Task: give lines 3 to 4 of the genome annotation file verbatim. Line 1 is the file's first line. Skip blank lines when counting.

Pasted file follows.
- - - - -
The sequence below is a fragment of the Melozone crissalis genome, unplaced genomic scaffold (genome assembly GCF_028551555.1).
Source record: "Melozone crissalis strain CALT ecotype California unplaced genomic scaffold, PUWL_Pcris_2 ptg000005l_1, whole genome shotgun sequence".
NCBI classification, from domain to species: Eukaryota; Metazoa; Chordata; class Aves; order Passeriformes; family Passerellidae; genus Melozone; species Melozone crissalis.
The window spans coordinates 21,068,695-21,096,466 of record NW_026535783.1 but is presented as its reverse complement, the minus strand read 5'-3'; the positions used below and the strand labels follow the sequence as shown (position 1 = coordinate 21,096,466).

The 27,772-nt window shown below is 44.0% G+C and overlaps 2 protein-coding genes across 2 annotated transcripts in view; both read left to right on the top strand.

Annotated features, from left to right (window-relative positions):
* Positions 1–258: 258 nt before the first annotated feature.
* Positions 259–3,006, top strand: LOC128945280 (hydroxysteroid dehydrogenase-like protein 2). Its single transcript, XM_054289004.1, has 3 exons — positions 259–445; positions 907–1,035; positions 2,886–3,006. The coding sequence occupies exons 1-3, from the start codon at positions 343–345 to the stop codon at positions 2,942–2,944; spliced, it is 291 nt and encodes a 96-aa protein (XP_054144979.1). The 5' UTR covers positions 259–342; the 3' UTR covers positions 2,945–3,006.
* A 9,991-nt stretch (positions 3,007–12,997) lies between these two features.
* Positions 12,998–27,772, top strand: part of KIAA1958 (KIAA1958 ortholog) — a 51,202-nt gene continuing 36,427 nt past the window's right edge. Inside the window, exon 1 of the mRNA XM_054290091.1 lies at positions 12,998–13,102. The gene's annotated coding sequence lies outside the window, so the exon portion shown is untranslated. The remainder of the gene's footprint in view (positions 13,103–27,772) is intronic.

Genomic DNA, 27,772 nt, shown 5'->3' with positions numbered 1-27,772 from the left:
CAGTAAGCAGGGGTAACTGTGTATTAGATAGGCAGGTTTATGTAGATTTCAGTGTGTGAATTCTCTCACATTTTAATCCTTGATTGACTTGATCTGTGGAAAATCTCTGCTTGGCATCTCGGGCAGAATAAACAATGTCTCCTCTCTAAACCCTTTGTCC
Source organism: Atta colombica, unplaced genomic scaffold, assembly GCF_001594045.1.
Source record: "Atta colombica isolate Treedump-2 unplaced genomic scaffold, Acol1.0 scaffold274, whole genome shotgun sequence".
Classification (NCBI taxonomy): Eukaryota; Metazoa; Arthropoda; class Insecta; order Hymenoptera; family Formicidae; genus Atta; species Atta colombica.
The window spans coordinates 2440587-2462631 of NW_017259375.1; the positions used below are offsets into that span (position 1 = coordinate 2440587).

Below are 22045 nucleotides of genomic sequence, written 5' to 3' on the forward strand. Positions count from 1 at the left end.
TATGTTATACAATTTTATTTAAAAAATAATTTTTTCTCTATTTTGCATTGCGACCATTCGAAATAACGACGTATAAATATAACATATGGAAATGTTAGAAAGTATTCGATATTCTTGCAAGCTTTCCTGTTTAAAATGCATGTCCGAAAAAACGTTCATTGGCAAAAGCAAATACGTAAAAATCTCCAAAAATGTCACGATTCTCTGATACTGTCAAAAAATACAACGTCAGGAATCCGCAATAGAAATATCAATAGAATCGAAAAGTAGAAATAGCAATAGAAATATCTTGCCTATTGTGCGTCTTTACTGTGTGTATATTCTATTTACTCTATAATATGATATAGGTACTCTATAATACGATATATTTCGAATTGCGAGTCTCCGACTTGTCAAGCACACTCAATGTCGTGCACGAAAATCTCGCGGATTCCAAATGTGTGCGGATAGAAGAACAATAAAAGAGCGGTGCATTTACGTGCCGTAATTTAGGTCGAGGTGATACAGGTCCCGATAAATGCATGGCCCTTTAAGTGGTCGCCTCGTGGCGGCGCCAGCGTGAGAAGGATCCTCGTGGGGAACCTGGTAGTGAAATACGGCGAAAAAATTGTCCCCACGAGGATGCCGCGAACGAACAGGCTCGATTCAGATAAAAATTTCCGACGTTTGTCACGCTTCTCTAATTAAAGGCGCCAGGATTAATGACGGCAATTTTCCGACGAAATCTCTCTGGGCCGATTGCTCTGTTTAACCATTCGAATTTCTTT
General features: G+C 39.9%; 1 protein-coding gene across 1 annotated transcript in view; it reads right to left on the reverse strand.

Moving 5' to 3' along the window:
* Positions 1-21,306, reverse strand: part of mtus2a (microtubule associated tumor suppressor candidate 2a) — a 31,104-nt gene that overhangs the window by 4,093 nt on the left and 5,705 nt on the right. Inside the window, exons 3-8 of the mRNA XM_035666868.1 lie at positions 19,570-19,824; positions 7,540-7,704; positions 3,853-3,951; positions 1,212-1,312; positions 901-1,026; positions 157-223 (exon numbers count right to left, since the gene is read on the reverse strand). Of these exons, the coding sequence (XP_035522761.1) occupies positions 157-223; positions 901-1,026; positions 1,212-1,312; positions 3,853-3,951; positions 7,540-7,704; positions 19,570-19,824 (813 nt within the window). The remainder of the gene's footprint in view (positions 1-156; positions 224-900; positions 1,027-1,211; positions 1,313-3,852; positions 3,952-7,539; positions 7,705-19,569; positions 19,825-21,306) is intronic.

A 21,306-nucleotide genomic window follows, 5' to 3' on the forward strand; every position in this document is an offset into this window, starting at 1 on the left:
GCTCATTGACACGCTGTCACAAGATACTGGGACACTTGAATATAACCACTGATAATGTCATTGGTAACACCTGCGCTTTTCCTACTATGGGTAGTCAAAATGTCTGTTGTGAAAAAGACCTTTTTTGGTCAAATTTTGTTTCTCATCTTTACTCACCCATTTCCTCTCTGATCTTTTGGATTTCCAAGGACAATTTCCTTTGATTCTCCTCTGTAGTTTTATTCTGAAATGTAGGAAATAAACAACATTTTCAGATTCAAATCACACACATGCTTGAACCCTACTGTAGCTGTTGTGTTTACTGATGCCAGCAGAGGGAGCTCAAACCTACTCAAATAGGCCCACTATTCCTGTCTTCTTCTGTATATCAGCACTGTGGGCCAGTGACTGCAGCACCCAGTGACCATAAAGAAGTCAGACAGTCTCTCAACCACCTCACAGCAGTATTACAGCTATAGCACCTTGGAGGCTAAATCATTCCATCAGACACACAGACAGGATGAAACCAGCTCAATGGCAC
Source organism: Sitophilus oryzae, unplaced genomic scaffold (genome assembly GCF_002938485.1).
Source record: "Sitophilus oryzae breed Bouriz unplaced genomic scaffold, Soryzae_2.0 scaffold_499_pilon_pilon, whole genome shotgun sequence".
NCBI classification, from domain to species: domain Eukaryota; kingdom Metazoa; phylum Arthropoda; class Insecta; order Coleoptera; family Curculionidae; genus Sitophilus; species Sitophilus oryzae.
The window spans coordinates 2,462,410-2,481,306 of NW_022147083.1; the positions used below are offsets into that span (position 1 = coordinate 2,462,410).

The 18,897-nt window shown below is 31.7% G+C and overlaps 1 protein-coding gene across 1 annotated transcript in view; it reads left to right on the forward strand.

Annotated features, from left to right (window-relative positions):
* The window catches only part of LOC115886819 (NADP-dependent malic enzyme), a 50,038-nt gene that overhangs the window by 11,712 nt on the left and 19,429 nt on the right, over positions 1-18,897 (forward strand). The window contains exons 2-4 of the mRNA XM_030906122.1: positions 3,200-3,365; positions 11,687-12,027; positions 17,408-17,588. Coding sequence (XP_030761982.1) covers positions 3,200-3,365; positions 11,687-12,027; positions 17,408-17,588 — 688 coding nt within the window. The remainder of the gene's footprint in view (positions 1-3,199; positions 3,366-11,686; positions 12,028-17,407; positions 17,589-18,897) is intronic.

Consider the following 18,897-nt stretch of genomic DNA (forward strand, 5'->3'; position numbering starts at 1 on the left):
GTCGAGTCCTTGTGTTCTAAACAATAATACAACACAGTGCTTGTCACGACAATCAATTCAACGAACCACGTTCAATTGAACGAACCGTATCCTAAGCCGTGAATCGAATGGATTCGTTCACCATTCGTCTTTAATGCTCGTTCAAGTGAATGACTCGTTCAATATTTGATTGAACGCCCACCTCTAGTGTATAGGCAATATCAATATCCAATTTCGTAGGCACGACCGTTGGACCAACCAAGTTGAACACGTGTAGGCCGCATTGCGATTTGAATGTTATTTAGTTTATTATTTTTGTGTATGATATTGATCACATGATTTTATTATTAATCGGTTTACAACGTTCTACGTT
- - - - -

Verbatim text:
NCBI classification, from domain to species: Eukaryota; Metazoa; Chordata; class Aves; order Passeriformes; family Passerellidae; genus Melozone; species Melozone crissalis.
The window spans coordinates 21,068,695-21,096,466 of record NW_026535783.1 but is presented as its reverse complement, the minus strand read 5'-3'; the positions used below and the strand labels follow the sequence as shown (position 1 = coordinate 21,096,466).